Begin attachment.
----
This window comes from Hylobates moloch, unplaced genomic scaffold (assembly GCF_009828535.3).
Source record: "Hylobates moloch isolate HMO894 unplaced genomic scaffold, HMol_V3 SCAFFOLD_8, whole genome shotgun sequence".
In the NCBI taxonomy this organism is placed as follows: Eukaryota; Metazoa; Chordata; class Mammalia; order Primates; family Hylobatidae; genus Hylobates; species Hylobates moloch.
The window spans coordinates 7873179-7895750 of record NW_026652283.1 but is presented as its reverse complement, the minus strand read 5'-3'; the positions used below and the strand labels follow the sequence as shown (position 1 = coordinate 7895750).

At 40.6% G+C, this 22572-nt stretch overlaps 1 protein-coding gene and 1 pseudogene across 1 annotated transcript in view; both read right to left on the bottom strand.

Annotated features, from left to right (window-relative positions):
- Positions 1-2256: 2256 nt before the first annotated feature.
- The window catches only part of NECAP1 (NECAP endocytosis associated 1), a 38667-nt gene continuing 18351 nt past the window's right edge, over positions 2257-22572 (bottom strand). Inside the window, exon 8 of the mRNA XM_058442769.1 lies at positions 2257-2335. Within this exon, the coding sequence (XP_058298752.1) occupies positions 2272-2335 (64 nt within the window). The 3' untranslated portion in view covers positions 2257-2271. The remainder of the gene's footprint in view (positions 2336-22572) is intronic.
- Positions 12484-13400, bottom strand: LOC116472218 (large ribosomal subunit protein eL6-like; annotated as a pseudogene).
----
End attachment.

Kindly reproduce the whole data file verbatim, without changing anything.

This window comes from Hylobates moloch, unplaced genomic scaffold (assembly GCF_009828535.3).
Source record: "Hylobates moloch isolate HMO894 unplaced genomic scaffold, HMol_V3 SCAFFOLD_8, whole genome shotgun sequence".
In the NCBI taxonomy this organism is placed as follows: Eukaryota; Metazoa; Chordata; class Mammalia; order Primates; family Hylobatidae; genus Hylobates; species Hylobates moloch.
The window spans coordinates 7873179-7895750 of record NW_026652283.1 but is presented as its reverse complement, the minus strand read 5'-3'; the positions used below and the strand labels follow the sequence as shown (position 1 = coordinate 7895750).

At 40.6% G+C, this 22572-nt stretch overlaps 1 protein-coding gene and 1 pseudogene across 1 annotated transcript in view; both read right to left on the bottom strand.

Annotated features, from left to right (window-relative positions):
- Positions 1-2256: 2256 nt before the first annotated feature.
- The window catches only part of NECAP1 (NECAP endocytosis associated 1), a 38667-nt gene continuing 18351 nt past the window's right edge, over positions 2257-22572 (bottom strand). Inside the window, exon 8 of the mRNA XM_058442769.1 lies at positions 2257-2335. Within this exon, the coding sequence (XP_058298752.1) occupies positions 2272-2335 (64 nt within the window). The 3' untranslated portion in view covers positions 2257-2271. The remainder of the gene's footprint in view (positions 2336-22572) is intronic.
- Positions 12484-13400, bottom strand: LOC116472218 (large ribosomal subunit protein eL6-like; annotated as a pseudogene).